Cardinal Robert Sarah took everyone by surprise on the evening of May 14 in Rome, in the auditorium of the cultural center of the church of St. Louis of the French, when everyone was expecting him to present his latest book, entitled “Le soir approche et déjà le jour baisse,” on the Church’s crisis of faith and the decline of the West.
Because instead, the cardinal said right away, “this evening I will not talk about this book at all.” And the reason - he explained - is that “the fundamental ideas that I develop in it were illustrated, presented, and demonstrated brilliantly last April by Pope Benedict XVI in the ‘notes’ that he had composed in view of the summit of the presidents of the episcopal conferences on sexual abuse convened in Rome by Pope Francis from February 21 to 24.”
Cardinal Sarah continued:
“His reflection has revealed itself to be a true source of light in the night of faith that touches the whole Church. It has prompted reactions that at times have bordered on intellectual hysteria. I have felt personally struck by the wretchedness and coarseness of several comments. We must be convinced that once again the theologian Ratzinger, whose stature is that of a true father and doctor of the Church, has seen correctly and has touched the deepest heart of the Church’s crisis.
“I would therefore like us this evening to allow ourselves to be enlightened by this demanding and luminous thought of his. How could we summarize the thesis of Benedict XVI? Allow me to simply cite him: ‘Why has pedophilia reached such proportions? In the final analysis, the reason is the absence of God.’ This is the architectonic principle of the entire reflection of the pope emeritus. This is the conclusion of his long argumentation. This must be the starting point of every investigation of the scandal of sexual abuse committed by priests, in order to propose an effective solution.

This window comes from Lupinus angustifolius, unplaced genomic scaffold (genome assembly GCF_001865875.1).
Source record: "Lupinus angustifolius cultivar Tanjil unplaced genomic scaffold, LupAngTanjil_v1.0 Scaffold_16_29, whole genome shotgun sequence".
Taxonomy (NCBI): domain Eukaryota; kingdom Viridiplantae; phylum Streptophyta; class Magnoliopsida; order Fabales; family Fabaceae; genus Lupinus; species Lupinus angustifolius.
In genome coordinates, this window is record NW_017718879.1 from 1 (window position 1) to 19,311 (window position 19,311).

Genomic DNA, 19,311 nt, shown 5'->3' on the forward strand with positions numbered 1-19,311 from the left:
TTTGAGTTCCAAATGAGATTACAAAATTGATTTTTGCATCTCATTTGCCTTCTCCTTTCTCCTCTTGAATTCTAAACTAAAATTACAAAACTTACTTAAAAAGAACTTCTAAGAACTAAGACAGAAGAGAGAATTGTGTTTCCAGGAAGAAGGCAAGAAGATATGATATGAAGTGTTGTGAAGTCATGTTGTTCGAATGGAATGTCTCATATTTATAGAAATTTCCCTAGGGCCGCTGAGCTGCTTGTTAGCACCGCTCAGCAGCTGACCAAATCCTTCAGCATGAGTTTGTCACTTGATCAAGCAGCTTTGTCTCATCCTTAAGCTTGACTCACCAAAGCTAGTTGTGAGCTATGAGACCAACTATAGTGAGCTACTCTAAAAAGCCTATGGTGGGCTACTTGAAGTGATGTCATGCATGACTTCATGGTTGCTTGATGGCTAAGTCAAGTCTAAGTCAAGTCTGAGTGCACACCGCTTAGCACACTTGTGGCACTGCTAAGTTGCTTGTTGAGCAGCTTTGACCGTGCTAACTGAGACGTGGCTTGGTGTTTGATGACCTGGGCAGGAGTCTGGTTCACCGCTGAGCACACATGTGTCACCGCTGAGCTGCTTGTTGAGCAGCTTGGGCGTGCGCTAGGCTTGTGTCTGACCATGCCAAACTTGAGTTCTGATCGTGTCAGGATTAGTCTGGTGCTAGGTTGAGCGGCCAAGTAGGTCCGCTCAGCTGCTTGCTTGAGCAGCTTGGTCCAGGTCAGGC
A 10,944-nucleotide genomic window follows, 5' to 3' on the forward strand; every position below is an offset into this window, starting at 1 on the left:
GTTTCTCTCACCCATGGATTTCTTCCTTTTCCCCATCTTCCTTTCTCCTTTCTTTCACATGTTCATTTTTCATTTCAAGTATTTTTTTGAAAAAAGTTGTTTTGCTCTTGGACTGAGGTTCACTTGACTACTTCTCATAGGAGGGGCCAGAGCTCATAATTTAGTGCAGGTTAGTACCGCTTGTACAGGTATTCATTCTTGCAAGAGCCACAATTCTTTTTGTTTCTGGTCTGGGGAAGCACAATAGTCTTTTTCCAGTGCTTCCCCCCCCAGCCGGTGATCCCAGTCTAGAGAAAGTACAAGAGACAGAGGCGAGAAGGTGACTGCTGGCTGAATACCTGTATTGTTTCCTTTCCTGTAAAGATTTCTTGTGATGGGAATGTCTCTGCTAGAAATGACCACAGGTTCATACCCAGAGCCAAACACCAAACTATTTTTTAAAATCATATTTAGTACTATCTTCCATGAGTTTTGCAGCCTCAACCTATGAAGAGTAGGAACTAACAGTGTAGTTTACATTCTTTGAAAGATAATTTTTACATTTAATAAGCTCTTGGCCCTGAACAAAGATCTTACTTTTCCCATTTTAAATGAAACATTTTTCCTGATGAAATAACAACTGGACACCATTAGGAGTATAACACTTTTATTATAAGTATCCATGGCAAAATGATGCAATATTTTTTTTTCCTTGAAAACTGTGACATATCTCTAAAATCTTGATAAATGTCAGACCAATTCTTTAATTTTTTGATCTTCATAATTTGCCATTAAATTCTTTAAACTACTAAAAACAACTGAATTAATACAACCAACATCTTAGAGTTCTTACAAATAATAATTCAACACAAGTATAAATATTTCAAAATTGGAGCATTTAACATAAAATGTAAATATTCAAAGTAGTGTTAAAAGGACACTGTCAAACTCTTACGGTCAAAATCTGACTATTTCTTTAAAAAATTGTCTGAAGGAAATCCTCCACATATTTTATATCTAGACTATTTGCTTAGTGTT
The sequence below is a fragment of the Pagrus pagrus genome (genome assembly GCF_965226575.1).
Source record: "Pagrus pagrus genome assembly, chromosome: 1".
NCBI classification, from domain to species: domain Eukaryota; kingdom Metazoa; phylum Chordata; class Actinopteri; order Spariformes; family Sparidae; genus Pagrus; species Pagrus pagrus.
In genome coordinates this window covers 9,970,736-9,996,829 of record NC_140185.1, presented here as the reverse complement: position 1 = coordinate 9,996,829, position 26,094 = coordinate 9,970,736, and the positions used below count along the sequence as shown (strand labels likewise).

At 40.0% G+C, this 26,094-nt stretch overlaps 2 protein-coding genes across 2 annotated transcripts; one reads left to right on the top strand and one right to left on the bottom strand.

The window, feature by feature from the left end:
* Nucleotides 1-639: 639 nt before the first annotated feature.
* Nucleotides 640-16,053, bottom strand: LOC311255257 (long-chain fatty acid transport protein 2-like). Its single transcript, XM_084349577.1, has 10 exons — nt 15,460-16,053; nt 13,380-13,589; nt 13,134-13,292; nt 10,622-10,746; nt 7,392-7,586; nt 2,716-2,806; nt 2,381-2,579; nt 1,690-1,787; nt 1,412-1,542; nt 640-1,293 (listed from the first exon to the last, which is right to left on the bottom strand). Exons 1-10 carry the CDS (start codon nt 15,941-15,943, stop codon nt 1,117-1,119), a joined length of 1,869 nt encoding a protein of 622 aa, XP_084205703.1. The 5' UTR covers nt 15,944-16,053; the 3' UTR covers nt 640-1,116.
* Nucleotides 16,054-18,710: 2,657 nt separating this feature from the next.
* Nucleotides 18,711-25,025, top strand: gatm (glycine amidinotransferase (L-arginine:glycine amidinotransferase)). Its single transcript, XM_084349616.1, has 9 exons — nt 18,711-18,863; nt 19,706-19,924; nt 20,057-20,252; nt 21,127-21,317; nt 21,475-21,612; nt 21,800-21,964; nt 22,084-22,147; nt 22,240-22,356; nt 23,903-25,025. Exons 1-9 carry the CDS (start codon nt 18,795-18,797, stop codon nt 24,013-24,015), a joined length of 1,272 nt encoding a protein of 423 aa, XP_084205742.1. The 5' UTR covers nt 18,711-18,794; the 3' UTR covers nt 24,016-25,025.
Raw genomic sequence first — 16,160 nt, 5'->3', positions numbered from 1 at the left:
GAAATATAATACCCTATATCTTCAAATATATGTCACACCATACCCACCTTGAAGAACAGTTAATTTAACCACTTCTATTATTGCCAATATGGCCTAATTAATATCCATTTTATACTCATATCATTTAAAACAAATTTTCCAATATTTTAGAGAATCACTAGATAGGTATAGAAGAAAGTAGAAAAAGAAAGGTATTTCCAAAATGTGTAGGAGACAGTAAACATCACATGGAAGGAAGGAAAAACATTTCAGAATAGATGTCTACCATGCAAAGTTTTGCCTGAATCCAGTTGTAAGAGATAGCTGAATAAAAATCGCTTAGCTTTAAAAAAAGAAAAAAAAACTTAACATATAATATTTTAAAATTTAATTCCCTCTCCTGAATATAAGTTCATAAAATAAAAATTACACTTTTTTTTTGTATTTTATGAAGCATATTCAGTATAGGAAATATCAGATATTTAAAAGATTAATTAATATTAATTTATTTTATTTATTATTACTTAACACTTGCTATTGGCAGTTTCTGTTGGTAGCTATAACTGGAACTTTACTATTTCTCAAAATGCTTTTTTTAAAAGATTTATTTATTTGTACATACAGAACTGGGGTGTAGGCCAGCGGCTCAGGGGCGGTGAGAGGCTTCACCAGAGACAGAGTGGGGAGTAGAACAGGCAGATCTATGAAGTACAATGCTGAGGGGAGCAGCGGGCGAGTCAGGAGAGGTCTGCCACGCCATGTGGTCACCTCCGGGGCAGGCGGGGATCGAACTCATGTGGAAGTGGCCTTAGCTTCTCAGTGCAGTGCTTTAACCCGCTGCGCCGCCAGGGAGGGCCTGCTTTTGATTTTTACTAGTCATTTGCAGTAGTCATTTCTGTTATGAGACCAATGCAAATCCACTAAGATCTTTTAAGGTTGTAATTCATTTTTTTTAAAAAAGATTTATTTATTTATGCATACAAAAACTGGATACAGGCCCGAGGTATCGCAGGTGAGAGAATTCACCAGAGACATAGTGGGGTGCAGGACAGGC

“The crisis of pedophilia in the Church, the scandalous and distressing multiplication of abuse has one and only one ultimate cause: the absence of God. Benedict XVI summarizes it in another formula that is also clear. I quote: ‘It is only where faith no longer determines the actions of man that such crimes are possible.’
“The theological genius of Joseph Ratzinger here touches not only upon his experience as pastor of souls and as bishop, as father of his priests, but also upon his personal, spiritual, and mystical experience. He goes back to the fundamental cause, he allows us to understand what the only way can be for getting out of the frightening and humiliating scandal of pedophilia. The crisis of sexual abuse is the symptom of a deeper crisis: the crisis of faith, the crisis of the sense of God.”
The entire conference by Cardinal Sarah is reproduced, in French, on this other page of Settimo Cielo:
In it Sarah goes over Joseph Ratinger’s analysis step by step, agreeing with it completely. He refutes in biting terms the criticisms that have been brought against it. He emphasizes the effects of the crisis of faith in the lives of priests and in the formation of seminarians. He stigmatizes the false “guarantism” that, in tolerating doctrines contrary to the integrity of the faith, also encourages practices contrary to chastity. He invokes that profound respect for the “Eucharistic body of the Lord” without which there is no longer any respect for “the pure and innocent bodies of children.”
And this is the finale, more than ever in unison with Ratzinger:
“To conclude, I say to you again with Pope Benedict: yes, the Church is full of sinners. But it is not in crisis, we are the ones who are in crisis. The devil wants to make us doubt. He wants to make us believe that God abandons his Church. But no, this is always ‘the field of God. There are not only the weeds but also the good wheat of God. To proclaim these two aspects with insistence does not stem at all from a false apologetics: it is a service that it is necessary to render to the truth,’ says Benedict XVI. He proves it, his prayerful and teaching presence in our midst, in the heart of the Church, in Rome, he confirms it for us. Yes, in our midst is the good wheat of God.
“Thank you, dear Pope Benedict, for being according to your motto a cooperator with the truth, a servant of the truth. Your word encourages and reassures us. You are a witness, a ‘martyr’ for the truth. Thank you.”
No need to say that this impassioned apologia for Ratzinger’s analysis made by Cardinal Sarah is the polar opposite of the gelid welcome reserved for it by Pope Francis: